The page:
August 11, 2014 § 4 Comments
Old English / Germanic, meaning “rich war” or “blessed war”.
VARIATIONS and NICKNAMES:
Eadie, Edie, Editha, Edita, Edyth, Edytha, Edythe, etc.
REFERENCES IN LITERATURE:
– Edith, Maud Hallett’s aunt, who took her to Paradise Valley one summer, in A Little Country Girl (1885), by Susan Coolidge.
– Edith Beers, the audacious and scandalous heiress who jilts her fiancé Dick Brisbane for his friend Fred Ottenburg, in The Song of the Lark by Willa Cather (written in 1915 and set in the 1890s).
– Edith Elliott, Dolly’s best friend, in “Dolly Varden”, from The Youngest Miss Lorton, and Other Stories by Nora Perry (1889).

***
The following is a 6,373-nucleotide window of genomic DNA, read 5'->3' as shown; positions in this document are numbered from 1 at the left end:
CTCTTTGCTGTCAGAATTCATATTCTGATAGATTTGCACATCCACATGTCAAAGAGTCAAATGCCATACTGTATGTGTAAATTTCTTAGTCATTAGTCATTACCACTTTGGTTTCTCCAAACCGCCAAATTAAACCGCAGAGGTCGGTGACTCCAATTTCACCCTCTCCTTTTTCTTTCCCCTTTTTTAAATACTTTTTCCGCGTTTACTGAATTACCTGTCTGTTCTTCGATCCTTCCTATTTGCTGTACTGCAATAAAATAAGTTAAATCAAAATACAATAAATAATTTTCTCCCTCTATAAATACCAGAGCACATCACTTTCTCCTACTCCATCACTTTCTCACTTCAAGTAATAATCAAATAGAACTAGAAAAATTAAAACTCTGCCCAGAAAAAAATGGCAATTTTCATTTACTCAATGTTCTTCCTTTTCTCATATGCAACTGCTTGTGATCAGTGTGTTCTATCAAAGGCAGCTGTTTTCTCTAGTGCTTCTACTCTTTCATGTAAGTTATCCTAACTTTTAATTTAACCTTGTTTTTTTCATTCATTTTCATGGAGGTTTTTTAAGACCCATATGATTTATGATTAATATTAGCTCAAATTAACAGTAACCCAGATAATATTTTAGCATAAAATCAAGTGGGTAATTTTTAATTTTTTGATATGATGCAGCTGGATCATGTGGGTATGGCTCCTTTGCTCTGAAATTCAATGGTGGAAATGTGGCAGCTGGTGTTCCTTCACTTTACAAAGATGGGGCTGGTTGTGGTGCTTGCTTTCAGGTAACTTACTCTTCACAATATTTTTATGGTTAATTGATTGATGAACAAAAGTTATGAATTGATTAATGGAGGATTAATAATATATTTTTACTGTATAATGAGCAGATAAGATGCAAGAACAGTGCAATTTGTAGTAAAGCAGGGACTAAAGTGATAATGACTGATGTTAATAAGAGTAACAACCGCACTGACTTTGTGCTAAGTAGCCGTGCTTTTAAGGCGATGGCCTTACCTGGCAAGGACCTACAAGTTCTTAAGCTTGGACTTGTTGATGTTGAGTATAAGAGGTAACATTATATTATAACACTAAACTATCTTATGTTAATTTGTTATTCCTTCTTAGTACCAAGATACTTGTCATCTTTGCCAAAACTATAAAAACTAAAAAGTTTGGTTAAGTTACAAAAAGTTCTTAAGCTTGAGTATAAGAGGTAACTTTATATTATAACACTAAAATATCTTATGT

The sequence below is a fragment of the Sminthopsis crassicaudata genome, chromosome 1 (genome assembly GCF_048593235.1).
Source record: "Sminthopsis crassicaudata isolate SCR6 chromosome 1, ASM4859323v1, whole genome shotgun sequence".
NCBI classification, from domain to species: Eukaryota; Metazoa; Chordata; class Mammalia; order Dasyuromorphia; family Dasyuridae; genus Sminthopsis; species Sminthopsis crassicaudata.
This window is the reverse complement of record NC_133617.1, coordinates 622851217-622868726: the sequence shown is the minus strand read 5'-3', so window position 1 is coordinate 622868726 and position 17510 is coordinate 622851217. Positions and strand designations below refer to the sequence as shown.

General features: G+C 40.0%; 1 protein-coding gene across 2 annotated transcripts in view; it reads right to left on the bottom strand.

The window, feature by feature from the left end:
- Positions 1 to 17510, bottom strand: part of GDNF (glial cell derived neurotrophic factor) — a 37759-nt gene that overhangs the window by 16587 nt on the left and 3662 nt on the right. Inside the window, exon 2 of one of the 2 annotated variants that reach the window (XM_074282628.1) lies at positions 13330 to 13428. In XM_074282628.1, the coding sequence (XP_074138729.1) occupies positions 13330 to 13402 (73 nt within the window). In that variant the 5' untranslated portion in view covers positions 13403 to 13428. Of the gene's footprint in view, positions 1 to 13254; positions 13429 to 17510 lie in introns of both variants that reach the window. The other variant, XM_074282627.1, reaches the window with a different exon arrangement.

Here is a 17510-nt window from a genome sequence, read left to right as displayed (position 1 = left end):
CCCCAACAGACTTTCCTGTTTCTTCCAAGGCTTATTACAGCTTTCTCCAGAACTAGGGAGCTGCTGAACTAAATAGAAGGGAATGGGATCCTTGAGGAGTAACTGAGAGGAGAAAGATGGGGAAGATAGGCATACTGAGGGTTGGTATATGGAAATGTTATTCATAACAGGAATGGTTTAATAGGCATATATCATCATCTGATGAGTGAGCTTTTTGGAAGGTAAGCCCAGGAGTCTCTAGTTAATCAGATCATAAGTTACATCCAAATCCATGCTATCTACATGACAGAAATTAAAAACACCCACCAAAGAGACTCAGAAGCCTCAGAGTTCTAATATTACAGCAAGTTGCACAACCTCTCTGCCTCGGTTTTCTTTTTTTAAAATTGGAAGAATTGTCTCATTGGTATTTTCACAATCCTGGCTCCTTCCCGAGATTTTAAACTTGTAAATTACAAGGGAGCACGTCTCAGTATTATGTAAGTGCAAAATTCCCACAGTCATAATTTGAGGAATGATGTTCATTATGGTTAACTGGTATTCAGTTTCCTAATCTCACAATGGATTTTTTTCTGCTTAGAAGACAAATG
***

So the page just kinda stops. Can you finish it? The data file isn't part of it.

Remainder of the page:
– Edith Carter (fl. 1920s-1930s), English actress and playwright.
– Edith Hamilton (1867-1963), German-American educator and author.
– Edith (E.) Nesbit (1858-1924), English author and poet.
– Edith Pearlman (b. 1936), American short story writer.
– Edith Wharton (1862-1937), American author and designer.
– From “The Children’s Hour” (1859), by Henry Wadsworth Longfellow: “From my study I see in the lamplight, / Descending the broad hall stair, / Grave Alice, and laughing Allegra, / And Edith with golden hair.”
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